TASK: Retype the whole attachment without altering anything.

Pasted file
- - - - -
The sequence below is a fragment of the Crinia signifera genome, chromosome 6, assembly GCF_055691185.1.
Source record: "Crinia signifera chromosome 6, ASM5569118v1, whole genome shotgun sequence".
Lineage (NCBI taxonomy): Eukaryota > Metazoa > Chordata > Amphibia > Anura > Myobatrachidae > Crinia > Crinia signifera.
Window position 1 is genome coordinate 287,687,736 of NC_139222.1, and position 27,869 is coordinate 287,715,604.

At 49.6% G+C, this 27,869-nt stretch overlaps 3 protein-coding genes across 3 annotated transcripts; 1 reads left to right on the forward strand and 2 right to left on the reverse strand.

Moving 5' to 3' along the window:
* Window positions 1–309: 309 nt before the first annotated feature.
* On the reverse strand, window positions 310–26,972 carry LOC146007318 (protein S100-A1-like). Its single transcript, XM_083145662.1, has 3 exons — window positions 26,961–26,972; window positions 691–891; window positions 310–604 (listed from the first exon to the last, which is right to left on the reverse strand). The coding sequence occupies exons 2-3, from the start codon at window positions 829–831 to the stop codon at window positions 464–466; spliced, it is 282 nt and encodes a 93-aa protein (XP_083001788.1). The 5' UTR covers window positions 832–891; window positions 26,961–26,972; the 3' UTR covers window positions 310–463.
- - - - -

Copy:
The sequence below is a fragment of the Crinia signifera genome, chromosome 6, assembly GCF_055691185.1.
Source record: "Crinia signifera chromosome 6, ASM5569118v1, whole genome shotgun sequence".
Lineage (NCBI taxonomy): Eukaryota > Metazoa > Chordata > Amphibia > Anura > Myobatrachidae > Crinia > Crinia signifera.
Window position 1 is genome coordinate 287,687,736 of NC_139222.1, and position 27,869 is coordinate 287,715,604.

At 49.6% G+C, this 27,869-nt stretch overlaps 3 protein-coding genes across 3 annotated transcripts; 1 reads left to right on the forward strand and 2 right to left on the reverse strand.

Moving 5' to 3' along the window:
* Window positions 1–309: 309 nt before the first annotated feature.
* On the reverse strand, window positions 310–26,972 carry LOC146007318 (protein S100-A1-like). Its single transcript, XM_083145662.1, has 3 exons — window positions 26,961–26,972; window positions 691–891; window positions 310–604 (listed from the first exon to the last, which is right to left on the reverse strand). The coding sequence occupies exons 2-3, from the start codon at window positions 829–831 to the stop codon at window positions 464–466; spliced, it is 282 nt and encodes a 93-aa protein (XP_083001788.1). The 5' UTR covers window positions 832–891; window positions 26,961–26,972; the 3' UTR covers window positions 310–463.